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Mfuleni schools shut down as unplaced learners protest

Education department says enrolments in Western Cape have increased by more than 18,000

By Vincent Lali, Masixole Feni and GroundUp Staff

4 February 2019

Photo of many school learners
Learners take part in a shut down of schools in Mfuleni on Friday. All photos: Masixole Feni

Angry learners smashed school windows with stones, damaged teachers’ cars and demanded that learners leave classrooms at a primary school in Mfuleni on Friday. Several schools in the Cape Town township were shut down on Friday morning by protests like this. The South African National Civic Organisation and unplaced learners and their parents appeared to be involved in the protests.

“They didn’t care who or what they hit with the stones,” said Zandile Goloza, a schoolteacher at Bardale Primary. “We ran to the classrooms and shut the doors because we were frightened and shocked. We came out after about two hours when they left.”

Security guard Zimbini Stofile said a crowd of primary school learners walked past the school and later returned with learners from Mfuleni High School and Bardale High School.

“They stood outside the gate and called out learners who were in the classrooms to leave school and join them,” she said. “Grade R learners were frightened … and cried for their mothers.”

Goloza said the protesting learners threatened teachers. “They told one teacher that they know where he stays and they would get him,” she said.

The protests are in response to overcrowding in Cape Town’s schools this year.

Community volunteers have been looking after learners who could not find places in Mfuleni schools. Instead of being in school, the children are in an unused community clinic, Mfuleni Community Hall and a local church. Angry parents complain that their children are just sitting around and no teaching is happening.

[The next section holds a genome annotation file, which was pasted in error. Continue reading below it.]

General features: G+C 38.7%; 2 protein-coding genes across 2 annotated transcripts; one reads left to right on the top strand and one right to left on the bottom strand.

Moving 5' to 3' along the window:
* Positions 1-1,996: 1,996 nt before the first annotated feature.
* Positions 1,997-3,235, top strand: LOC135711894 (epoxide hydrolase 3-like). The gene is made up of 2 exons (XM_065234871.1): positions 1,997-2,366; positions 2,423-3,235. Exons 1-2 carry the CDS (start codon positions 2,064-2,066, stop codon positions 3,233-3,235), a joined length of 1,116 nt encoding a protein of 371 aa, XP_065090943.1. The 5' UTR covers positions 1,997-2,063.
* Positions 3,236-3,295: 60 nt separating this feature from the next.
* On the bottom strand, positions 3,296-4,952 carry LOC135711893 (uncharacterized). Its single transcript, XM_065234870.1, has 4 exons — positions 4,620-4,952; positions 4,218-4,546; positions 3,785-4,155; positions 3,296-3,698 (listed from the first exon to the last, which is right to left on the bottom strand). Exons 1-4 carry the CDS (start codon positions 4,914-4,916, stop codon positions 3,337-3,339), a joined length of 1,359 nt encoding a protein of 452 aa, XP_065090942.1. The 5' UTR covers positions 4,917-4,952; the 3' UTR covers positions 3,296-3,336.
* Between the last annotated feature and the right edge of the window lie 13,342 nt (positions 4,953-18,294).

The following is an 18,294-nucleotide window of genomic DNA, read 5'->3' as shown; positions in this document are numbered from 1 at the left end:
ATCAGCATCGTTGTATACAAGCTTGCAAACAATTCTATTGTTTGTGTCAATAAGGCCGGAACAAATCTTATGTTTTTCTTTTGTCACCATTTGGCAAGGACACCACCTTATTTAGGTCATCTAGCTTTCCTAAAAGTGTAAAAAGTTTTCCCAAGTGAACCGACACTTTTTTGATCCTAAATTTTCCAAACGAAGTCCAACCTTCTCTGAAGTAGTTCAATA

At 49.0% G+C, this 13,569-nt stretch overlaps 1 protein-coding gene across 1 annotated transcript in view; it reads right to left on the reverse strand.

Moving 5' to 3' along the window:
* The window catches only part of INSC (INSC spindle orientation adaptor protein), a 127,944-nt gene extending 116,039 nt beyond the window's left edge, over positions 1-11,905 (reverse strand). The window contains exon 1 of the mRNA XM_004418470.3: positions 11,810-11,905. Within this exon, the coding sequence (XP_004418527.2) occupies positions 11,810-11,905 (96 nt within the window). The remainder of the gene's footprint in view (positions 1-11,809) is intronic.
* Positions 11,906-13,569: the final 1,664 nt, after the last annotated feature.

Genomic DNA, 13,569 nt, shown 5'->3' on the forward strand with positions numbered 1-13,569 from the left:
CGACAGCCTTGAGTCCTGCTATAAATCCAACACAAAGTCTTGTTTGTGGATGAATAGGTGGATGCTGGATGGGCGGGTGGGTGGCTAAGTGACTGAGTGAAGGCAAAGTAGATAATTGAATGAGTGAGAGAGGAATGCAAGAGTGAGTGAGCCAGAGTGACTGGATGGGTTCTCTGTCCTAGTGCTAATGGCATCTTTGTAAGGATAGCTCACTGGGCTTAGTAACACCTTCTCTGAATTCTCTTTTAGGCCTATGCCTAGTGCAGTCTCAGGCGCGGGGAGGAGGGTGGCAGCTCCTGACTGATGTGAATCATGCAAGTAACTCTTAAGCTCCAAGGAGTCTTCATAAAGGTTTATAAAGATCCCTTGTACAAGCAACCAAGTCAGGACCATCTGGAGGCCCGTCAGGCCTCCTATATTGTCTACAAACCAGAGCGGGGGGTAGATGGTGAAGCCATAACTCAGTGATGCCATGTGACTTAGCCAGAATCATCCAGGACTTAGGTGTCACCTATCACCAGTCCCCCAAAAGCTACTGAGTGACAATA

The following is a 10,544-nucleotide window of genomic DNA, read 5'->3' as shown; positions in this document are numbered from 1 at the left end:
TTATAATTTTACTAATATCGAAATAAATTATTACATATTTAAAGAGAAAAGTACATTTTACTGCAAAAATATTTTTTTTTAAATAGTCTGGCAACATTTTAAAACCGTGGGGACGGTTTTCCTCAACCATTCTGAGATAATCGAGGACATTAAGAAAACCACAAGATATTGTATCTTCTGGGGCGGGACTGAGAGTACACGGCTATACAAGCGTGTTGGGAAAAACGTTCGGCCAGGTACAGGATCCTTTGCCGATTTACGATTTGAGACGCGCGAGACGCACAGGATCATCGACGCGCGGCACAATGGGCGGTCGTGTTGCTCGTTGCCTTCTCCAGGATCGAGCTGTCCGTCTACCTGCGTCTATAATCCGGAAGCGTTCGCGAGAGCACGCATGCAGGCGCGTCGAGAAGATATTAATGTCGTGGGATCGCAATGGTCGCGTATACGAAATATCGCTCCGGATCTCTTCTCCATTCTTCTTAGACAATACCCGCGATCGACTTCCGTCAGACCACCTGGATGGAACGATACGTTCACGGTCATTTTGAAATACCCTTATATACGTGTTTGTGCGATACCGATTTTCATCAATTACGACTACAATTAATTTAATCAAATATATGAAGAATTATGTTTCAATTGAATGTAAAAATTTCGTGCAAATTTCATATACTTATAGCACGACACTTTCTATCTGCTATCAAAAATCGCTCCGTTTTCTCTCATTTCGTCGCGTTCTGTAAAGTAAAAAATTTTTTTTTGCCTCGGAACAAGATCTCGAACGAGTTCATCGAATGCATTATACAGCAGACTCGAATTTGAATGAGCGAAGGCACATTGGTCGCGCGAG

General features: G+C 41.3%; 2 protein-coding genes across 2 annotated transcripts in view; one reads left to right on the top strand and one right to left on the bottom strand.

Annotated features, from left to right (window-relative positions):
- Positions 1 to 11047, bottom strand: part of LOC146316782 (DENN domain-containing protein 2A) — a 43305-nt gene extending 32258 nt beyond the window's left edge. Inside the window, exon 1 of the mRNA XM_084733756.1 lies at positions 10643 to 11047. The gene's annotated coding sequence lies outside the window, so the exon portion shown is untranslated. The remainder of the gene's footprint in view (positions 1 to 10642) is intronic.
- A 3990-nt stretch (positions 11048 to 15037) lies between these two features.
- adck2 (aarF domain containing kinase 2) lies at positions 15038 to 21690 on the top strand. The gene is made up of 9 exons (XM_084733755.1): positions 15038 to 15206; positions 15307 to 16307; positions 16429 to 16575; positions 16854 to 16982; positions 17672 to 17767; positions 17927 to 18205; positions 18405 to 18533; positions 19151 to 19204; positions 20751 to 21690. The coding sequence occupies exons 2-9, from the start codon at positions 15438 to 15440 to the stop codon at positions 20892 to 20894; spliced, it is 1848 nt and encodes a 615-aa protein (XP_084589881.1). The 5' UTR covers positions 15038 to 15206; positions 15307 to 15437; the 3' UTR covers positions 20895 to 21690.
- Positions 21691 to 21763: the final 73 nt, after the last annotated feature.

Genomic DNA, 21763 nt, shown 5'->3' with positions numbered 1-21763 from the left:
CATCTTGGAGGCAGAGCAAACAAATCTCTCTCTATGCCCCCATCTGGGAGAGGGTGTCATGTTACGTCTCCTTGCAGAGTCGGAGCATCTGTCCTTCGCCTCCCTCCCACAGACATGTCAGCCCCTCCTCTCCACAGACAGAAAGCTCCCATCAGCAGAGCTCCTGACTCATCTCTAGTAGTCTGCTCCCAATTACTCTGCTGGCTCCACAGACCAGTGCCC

Protests follow frustrating meeting

At a large meeting on Thursday, the community expressed its frustration to Western Cape Education Department officials.

“There will be a catch-up program. No learner will be disadvantaged because of the five weeks that have been lost,” the official responsible, David Millar, Director of Metro North Education District, told parents.

He said that he had asked two schools — Nyameko Primary School and Nalikamva High School — to allow the department to implement a platoon system. This means the children now at the clinic would go to the schools in the afternoon, after the end of the school day for the children enrolled in the school. But the schools had not yet agreed to Millar’s request.

There were howls of protest when Millar announced that a prefab primary school would start to operate in April. He also said a prefab high school would be put up in Mfuleni in October.

“You must go and see how our kids spend their time at the clinic. They stand for the whole [time] and do nothing,” said Nonyaniso Mvango.

She said her kids are impatient to study. “Because our kids are fed up with lounging around at the clinic, we have to force them to go there in the mornings. We need a school now.”

Western Cape Education Department official David Millar tried to reassure Mfuleni parents on Thursday at a rowdy meeting.

Xolisile Qwesha, a member of a community committee set up to sort out the shortage of schools, told GroundUp at a meeting at Nyameko Primary School on Friday, “Learners will stay out of school until the department brings us a prefab high school and a prefab primary school … We are trying to intensify our attempts to force the department of education to give us schools”.